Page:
Iodine deficiency in sheep and goats
A severe deficiency of iodine causes a lack of essential thyroid hormone production and the thyroid gland enlarges. The enlarged thyroid gland is called goitre. The swelling occurs in the throat area and can be as large as an orange. Goitre is mainly a disease of lambs and kids, it rarely occurs in calves. Goats have a higher requirement for iodine than other livestock.
Image: Lambs with goitre - Supplementing ewes with the trace element iodine can prevent goitre and potentially fatal deficiency complications, Photo courtesy of Bruce Watt
Causes of iodine deficiency
- It mostly occurs due to insufficient intake of iodine from the pasture. The main iodine deficient areas in Australia are high rainfall areas in the Great Dividing Range and Tasmania. Many areas of the Central Tablelands have marginal iodine levels.
- Iodine deficiency may also be caused by goitrogens - substances within the feed which inhibit the utilisation of dietary iodine. Goitrogens have been detected in some legumes and forage crops, but are considered unlikely to be a significant cause of goitre.
Iodine deficiency is only a problem in newborn kids and lambs.
- Goitre may or may not be present in iodine deficient lambs and kids.
- Adults appear able to tolerate seasonal fluctuations in iodine supply by using reserves stored in the thyroid gland. This reserve is not available to the developing foetus.
- Thyroid hormones are essential for growth and development of the foetus, particularly the brain, lungs, heart and hair follicles, and contribute especially to survival of the newborn kid.
- Iodine deficiency makes newborn kids and lambs very susceptible to cold, wet weather and mortalities may be very high.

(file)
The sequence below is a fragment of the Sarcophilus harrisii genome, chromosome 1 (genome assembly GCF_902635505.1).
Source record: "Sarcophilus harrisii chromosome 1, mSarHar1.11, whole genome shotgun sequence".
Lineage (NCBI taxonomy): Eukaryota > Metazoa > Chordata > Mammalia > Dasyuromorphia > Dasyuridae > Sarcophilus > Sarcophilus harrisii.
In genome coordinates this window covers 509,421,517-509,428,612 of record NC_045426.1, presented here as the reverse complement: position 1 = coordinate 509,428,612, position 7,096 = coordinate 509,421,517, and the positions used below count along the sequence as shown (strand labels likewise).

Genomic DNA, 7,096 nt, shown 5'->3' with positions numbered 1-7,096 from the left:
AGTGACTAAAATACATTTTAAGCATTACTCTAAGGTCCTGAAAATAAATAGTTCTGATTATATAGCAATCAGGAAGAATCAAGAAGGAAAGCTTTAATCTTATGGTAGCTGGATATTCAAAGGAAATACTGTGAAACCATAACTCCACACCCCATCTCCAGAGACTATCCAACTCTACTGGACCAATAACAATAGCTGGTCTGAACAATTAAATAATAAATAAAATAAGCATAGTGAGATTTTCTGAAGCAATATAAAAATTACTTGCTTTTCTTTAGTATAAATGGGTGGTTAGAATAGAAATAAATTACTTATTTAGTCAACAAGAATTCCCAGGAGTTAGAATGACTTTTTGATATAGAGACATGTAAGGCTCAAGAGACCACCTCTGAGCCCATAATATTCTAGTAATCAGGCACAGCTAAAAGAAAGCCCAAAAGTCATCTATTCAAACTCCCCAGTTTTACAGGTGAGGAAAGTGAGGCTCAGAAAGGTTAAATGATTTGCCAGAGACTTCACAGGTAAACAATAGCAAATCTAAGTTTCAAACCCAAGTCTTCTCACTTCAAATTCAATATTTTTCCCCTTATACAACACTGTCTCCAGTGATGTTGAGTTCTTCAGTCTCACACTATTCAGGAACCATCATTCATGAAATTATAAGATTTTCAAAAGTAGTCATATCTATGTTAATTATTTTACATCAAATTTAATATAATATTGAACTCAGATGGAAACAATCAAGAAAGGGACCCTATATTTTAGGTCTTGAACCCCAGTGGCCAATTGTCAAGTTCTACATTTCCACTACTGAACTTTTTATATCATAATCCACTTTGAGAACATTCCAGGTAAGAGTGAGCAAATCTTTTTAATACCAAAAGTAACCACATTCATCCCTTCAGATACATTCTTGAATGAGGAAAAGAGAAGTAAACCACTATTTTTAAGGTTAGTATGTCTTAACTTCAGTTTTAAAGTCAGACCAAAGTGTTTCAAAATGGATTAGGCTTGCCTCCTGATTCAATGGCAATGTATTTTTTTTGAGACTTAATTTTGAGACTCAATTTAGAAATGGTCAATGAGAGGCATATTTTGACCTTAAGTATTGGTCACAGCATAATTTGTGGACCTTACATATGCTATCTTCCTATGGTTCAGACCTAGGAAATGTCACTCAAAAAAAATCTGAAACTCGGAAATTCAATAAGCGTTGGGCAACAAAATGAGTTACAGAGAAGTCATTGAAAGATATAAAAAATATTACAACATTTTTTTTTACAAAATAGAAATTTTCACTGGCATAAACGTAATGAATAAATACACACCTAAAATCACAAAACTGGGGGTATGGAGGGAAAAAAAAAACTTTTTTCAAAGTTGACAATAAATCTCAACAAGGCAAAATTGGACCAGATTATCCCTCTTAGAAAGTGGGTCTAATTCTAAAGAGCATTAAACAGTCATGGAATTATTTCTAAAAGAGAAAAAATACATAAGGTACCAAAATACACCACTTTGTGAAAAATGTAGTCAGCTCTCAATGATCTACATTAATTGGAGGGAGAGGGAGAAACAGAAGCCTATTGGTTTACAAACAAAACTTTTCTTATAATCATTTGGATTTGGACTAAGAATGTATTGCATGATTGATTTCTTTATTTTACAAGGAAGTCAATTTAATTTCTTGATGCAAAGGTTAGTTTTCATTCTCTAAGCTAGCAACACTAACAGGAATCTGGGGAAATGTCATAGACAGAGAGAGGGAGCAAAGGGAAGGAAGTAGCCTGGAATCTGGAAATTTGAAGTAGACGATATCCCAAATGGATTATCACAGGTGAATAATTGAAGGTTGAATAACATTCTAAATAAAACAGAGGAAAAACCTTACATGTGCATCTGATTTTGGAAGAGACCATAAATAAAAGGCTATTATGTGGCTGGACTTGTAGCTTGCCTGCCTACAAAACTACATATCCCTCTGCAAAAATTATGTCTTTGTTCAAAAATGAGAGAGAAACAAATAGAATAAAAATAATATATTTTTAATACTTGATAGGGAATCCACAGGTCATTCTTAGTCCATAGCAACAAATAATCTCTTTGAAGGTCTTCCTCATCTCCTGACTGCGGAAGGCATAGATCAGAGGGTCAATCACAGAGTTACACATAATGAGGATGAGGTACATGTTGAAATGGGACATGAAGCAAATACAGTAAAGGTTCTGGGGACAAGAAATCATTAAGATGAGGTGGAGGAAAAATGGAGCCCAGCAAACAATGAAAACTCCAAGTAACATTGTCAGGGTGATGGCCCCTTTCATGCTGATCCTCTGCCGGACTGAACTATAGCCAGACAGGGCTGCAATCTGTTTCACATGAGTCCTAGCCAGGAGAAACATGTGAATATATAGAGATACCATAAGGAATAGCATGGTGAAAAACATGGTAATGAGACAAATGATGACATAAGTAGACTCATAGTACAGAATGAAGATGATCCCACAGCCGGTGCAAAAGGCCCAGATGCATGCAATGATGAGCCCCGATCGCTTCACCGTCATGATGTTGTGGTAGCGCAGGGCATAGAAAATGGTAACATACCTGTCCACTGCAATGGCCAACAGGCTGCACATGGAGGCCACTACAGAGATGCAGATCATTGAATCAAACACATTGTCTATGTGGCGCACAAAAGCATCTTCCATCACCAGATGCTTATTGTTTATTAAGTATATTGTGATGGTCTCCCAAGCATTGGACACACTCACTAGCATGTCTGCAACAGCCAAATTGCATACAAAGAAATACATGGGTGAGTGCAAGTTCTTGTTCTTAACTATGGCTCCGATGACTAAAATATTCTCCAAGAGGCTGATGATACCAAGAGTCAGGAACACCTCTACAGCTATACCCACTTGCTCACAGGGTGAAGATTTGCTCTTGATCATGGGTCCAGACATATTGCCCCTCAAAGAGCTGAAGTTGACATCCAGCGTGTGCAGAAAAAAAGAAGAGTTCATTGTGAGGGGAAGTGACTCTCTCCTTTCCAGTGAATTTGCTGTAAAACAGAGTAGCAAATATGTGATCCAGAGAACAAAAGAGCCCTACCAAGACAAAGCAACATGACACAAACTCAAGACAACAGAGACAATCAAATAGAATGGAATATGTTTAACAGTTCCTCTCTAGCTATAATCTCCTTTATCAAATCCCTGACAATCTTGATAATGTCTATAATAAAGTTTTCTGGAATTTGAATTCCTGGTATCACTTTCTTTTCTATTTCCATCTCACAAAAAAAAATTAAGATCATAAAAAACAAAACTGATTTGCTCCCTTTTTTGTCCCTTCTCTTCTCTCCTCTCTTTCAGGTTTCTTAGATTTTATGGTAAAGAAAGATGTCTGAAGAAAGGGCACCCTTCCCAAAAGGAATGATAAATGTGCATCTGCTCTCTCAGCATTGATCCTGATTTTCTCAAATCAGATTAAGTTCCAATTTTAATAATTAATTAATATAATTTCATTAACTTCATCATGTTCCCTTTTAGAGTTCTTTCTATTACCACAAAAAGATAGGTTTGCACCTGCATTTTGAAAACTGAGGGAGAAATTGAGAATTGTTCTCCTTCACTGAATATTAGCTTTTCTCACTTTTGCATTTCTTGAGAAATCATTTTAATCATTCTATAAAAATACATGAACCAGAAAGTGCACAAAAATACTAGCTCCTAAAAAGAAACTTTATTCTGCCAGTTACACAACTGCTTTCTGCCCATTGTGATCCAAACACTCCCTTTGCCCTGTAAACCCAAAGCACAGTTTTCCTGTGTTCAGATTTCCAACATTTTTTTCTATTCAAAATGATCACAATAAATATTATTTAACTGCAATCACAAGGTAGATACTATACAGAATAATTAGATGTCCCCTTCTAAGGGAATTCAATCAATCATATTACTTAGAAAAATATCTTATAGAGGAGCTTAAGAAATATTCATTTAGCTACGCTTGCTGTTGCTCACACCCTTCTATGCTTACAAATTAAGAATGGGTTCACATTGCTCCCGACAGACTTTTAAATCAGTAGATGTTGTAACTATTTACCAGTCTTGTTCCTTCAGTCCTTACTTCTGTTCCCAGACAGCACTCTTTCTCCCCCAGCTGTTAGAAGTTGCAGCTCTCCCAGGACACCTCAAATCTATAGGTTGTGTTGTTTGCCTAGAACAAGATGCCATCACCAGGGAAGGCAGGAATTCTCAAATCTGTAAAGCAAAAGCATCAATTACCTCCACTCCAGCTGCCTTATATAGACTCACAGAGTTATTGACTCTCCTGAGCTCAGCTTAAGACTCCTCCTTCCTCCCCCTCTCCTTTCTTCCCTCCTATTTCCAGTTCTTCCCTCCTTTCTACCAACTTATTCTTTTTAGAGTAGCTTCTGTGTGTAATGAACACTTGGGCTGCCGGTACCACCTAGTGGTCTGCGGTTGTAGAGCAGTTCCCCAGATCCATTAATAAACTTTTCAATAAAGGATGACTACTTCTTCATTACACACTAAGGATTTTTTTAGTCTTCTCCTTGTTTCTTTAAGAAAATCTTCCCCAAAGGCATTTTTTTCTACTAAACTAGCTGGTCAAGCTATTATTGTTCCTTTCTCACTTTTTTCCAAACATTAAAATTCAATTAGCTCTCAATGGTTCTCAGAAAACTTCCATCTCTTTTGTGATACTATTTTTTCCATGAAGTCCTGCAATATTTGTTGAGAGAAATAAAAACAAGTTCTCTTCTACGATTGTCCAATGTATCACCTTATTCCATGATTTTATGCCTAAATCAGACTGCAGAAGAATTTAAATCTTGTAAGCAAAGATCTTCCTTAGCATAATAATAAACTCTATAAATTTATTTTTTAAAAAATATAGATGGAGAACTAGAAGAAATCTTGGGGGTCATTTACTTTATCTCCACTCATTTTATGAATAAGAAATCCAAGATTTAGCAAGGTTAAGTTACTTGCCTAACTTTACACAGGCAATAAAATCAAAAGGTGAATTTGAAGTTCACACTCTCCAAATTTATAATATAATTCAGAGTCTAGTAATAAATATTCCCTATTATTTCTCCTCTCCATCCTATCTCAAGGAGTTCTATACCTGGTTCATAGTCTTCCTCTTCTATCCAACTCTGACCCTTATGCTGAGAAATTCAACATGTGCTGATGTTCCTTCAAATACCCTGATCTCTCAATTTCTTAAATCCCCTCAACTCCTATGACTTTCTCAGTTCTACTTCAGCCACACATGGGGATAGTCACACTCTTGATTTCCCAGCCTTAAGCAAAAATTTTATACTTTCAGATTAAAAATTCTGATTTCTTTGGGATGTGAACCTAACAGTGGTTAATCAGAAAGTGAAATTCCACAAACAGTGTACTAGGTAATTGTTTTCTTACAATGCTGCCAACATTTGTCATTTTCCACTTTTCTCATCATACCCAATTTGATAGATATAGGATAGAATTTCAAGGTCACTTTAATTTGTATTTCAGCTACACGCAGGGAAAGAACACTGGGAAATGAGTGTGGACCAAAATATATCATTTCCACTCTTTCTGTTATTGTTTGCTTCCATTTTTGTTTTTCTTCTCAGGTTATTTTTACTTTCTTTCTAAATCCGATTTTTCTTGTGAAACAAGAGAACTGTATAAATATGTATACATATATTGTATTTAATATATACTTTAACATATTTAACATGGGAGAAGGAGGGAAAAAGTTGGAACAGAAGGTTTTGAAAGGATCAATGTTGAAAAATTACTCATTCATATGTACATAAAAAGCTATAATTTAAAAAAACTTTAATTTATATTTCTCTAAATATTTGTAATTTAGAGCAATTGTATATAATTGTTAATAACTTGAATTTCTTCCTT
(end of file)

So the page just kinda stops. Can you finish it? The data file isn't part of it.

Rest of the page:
Intake of iodine from pasture
- Intake of iodine from pasture is lowest in late winter when the requirements of pregnant animals are at a peak.
- Seasonal conditions affect the iodine uptake of pregnant animals.
- Iodine deficiency is only likely to cause goitre in spring born lambs when there has been heavy autumn rains and lush pasture growth in autumn and winter.
- As goats have a higher requirement for iodine it has become a standard recommendation that pregnant does grazing in high rainfall areas receive a drench of supplementary iodine once or, in some cases twice, during the last two months of their pregnancy.
- Iodine supplementation of ewes depends on the region and seasonal conditions.
- Treatment of affected kids and lambs with iodine or thyroxine tablets is rarely useful and it is far more effective to ensure adequate iodine nutrition of the foetus.
- The drench is made up by dissolving 28 gm of potassium iodide in one litre of water. Each doe should receive 10 ml.
- Iodine is highly volatile and it is important to mix the drench just before use.
- lodised salt licks and feed supplements containing iodine may not prevent the problem because some animals avoid licks and it is impossible to accurately gauge intake with these systems.
- Drenching is cheap and accurate and can even be combined with some worm drenches, although it is wise to check this with the manufacturer.
Iodine deficiency also occurs in humans and having adequate quantities in pregnancy is critical. If you are interested in learning more there is a great interview between Professor Creswell Eastman and Richard Fidler that is well worth your time.
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